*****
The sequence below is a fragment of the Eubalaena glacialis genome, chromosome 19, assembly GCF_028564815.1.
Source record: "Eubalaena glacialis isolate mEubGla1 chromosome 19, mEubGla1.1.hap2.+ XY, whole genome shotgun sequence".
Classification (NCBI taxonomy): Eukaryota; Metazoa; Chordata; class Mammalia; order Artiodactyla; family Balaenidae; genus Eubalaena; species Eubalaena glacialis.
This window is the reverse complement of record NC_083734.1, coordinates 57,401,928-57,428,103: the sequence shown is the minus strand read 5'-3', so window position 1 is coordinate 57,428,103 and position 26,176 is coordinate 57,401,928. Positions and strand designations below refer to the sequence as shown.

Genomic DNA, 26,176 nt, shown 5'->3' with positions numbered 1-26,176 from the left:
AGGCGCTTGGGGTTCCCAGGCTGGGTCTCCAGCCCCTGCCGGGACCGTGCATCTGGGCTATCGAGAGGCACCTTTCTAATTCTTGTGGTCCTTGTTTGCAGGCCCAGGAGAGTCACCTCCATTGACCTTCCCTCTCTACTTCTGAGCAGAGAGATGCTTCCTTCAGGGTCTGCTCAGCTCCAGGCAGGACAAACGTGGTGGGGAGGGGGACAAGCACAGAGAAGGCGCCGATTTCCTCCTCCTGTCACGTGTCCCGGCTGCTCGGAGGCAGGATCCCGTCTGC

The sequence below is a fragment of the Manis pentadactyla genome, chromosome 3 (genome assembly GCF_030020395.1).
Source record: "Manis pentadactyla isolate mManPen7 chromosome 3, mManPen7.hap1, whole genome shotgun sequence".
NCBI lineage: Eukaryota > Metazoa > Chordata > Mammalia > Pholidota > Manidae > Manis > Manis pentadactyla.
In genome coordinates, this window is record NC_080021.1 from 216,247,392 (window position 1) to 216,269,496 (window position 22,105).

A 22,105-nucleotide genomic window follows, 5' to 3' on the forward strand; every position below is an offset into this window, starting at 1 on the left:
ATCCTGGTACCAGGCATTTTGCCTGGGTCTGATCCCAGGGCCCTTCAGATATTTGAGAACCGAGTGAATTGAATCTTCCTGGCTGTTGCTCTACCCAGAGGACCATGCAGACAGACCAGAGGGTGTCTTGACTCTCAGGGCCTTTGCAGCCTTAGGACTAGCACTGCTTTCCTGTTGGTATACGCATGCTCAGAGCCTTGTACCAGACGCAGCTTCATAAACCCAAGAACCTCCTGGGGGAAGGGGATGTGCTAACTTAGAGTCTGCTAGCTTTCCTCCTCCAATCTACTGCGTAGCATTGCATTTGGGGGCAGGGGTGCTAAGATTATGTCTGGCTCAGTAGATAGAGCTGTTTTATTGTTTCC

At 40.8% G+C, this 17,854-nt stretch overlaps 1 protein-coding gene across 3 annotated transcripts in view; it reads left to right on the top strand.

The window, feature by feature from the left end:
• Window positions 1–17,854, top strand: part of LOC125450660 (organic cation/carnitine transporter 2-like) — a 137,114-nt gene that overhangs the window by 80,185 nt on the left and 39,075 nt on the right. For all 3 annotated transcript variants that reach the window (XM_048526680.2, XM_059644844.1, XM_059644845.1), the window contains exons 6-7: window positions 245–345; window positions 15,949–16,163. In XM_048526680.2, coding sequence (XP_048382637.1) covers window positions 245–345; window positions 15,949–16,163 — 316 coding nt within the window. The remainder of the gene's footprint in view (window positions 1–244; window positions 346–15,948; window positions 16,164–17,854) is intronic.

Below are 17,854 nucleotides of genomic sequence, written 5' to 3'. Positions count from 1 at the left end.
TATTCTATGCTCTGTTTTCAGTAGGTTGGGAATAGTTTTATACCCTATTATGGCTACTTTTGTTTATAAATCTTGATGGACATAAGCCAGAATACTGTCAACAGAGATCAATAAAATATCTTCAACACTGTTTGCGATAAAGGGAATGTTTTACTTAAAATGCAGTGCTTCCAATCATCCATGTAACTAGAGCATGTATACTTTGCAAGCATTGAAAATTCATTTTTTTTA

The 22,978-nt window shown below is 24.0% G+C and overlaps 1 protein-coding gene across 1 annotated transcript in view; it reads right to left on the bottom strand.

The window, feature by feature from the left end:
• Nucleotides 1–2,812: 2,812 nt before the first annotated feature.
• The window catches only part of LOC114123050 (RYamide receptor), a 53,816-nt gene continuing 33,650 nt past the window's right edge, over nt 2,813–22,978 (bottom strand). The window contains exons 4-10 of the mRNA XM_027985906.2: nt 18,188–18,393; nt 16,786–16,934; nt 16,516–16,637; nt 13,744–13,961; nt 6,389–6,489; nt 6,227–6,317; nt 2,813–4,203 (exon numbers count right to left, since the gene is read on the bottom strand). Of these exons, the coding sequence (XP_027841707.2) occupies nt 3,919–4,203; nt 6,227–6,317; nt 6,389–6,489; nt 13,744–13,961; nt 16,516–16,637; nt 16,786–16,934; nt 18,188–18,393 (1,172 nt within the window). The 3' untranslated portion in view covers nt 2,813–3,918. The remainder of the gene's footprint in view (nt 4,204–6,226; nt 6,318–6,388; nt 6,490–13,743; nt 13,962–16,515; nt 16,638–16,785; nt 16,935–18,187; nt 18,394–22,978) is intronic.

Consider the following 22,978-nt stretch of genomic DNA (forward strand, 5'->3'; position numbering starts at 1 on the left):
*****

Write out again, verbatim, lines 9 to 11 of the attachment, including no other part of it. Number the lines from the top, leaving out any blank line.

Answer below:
NCBI lineage: Eukaryota > Metazoa > Chordata > Mammalia > Pholidota > Manidae > Manis > Manis pentadactyla.
In genome coordinates, this window is record NC_080021.1 from 216,247,392 (window position 1) to 216,269,496 (window position 22,105).

A 22,105-nucleotide genomic window follows, 5' to 3' on the forward strand; every position below is an offset into this window, starting at 1 on the left: